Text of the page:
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Robot Alchemic Drive Preview
game: Robot Alchemic Drive
posted by: Jeremy Kauffman
date posted: 09:10 AM Sun Oct 20th, 2002
last revision: 06:38 AM Fri Sep 23rd, 2005

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I recently had the chance to play a demo of Enix\'s big robot brawler Robot Alchemic Drive. Although it is due to be released in a just a few weeks, I just had to start spreading the word: RAD is a unique and intriguing game that proves there is still life in the mech genre.

Yeah, I know, the mech genre was never really dead, and this fall\'s slew of big robot games is proof of the vitality of the genre. But even hardcore fans have to admit that it has gotten a bit stale. RAD turns the genre on its ear by taking your point of view out of the robot and placing it firmly on the ground. You have full control of your chosen human character in the 3D environment which, as is the fashion, is being destroyed by a giant killer robot or alien from another dimension. You must guide your character through the mayhem to a rendezvous point where you will be given the controls to your mech. Then you must find a vantage point somewhere near the battle where, hopefully, your line of site will remain unobstructed. Press select at any time to take control of your robot, and again to switch back to your human character.

This point of view is brilliant. My primary complaint with all giant robot games is that it never feels like you are controlling a giant robot. The scale always seems to be muted, or simply relative to the other robot you are fighting. There is never that sense of grandeur that seems to me would be the point. But by placing you on the ground as two hulking monstrosities hurl each other through buildings, the devastation becomes overwhelming-bridges are falling, power lines are down, people are dead in the streets, and there is a very real possibility that you may be next. You better choose a safe place to stand, and even then be ready to run, because if the battle moves too close it\'s possible that the next big hit will send one of the enormous robots crashing down on top of you. There is nothing more humiliating than being squished by your own fallen mech.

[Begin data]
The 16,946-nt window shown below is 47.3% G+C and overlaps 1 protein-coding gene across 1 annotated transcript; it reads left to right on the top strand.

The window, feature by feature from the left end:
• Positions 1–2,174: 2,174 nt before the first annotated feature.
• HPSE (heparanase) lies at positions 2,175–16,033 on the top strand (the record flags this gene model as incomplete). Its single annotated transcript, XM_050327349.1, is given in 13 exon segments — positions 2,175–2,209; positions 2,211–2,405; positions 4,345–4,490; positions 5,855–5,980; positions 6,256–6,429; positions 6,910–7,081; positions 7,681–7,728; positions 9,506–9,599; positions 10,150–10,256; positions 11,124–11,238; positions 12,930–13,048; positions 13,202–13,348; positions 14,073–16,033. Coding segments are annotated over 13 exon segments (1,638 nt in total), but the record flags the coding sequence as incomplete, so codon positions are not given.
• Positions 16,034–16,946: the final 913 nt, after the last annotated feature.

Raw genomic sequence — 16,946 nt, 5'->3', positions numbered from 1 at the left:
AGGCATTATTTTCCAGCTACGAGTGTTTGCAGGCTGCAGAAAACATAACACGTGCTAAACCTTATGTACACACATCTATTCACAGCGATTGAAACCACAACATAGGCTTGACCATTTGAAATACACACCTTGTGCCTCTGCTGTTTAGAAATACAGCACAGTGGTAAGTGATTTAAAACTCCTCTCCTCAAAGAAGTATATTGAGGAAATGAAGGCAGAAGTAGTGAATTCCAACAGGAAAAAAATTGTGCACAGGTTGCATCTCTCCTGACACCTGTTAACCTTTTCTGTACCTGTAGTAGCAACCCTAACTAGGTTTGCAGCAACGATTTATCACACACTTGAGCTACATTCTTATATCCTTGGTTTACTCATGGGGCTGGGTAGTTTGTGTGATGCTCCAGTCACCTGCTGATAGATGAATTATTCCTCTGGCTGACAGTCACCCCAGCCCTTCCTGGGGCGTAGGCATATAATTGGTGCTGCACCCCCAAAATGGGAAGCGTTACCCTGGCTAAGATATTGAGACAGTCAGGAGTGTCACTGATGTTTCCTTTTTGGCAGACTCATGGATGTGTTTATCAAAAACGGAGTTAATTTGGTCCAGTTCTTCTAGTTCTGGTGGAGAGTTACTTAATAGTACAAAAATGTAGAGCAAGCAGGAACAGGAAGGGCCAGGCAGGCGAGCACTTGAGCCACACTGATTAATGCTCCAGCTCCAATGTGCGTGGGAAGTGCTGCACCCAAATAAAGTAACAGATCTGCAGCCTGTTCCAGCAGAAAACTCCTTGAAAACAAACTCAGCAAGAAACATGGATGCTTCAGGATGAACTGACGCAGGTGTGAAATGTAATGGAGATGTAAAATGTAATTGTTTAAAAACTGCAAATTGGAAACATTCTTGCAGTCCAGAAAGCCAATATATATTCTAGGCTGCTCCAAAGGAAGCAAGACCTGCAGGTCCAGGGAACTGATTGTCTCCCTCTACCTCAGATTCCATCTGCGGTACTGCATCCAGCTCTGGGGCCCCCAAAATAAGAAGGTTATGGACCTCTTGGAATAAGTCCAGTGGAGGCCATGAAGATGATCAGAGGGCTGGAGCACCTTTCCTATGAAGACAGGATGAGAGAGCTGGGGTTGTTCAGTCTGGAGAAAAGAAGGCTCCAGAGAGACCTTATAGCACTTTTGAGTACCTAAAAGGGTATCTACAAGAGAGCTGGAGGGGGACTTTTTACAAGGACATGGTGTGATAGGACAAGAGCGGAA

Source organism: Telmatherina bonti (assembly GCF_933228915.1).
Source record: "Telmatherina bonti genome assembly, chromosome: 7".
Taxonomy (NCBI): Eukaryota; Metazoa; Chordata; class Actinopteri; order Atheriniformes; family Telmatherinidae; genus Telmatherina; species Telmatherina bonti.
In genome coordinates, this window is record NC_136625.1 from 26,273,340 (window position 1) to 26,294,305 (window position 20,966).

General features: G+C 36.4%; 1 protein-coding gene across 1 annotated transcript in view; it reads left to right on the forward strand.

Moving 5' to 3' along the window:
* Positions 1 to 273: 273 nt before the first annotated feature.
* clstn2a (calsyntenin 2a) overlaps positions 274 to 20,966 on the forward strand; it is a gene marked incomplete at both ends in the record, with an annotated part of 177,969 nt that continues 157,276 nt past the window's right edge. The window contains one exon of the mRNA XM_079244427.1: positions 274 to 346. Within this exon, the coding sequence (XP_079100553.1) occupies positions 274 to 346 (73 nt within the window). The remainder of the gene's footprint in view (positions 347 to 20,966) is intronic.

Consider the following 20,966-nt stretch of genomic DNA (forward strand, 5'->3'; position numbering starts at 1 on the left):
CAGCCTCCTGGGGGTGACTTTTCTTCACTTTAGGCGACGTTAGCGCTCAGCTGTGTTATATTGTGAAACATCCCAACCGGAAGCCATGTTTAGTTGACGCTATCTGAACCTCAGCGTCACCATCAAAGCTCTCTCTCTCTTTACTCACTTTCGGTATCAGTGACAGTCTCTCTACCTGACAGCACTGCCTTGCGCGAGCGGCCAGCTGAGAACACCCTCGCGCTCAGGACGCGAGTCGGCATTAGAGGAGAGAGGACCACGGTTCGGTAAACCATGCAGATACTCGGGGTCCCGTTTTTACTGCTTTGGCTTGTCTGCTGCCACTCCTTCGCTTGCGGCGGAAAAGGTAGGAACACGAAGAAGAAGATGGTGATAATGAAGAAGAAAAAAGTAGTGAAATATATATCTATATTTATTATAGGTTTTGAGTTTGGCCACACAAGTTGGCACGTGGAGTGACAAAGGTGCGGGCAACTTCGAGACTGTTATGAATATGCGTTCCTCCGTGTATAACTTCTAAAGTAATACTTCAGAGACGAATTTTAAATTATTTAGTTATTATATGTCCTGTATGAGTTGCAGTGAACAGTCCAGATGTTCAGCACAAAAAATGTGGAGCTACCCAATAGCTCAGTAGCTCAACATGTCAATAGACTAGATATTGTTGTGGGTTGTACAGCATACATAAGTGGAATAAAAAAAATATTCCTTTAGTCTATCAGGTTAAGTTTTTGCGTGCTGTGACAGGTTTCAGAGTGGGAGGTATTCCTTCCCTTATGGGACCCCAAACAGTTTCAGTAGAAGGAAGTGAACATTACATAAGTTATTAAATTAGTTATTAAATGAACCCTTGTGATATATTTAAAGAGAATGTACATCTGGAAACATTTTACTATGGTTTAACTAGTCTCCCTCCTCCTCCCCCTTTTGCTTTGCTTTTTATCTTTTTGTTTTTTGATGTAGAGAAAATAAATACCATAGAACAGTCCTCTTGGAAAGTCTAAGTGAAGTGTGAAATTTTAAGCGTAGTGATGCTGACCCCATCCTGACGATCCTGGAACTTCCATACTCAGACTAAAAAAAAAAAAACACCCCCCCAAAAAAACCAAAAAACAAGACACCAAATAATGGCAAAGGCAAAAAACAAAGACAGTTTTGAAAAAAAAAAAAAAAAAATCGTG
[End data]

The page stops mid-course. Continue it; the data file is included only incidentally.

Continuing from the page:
The game has one more twist, however-the control set-up. Both strange and perfect, the controls act more like a remote control device than your typical video game. The shoulder buttons control your legs so that you step forward with your right leg by pressing R1, left with L1. To walk you must alternate pressing the two buttons-right, left, right, left. R2 and L2 step backward. R1+R2 turns right, L1+L2 turns left. You move your arms with the right and left analogue sticks. Tipping the right analogue stick forward results in a right jab. If you rotate the left stick 90 degrees, you get a left hook. Then you can move your torso with the directional buttons-up to arch your back, down to bend over, right and left to pivot at the waist. The button pad fires projectile weapons like lasers and bombs, and, if applicable, transforms your robot into a vehicle.

That\'s right, some of the robots can transform. There are three robots to choose from in the demo. One is light and fast and transforms into a jet. Another is bulky and slow and transforms into a tank. The last one falls right into the middle and doesn\'t transform, although it does have that cool Shogun Warriors move where it shoots its hand like a big, blunt missile. Or was that Voltron who did that? The enemies in the demo were a big lizard, a sleek battle robot, and a massive juggernaut.

The graphics are great, even at the early stage presented in the demo. Everything in the environments is destructible-if it stands you can knock it down. There is a 2-player split screen multiplayer. And, as if all of this weren\'t enough, the character designs are by none other than Toshihiro Kawamoto, of Cowboy Bebop fame.

The game isn\'t perfect-I can already tell that the story line running between battles is tedious at best, and the one female human character is of the annoying giggle-box anime variety rather than the kick-ass heroine kind-but this game is a one of a kind experience. I was truly wowed by the scale and intensity of the battles. Mech lovers, put this one on your must play list, it is guaranteed to be an interesting ride.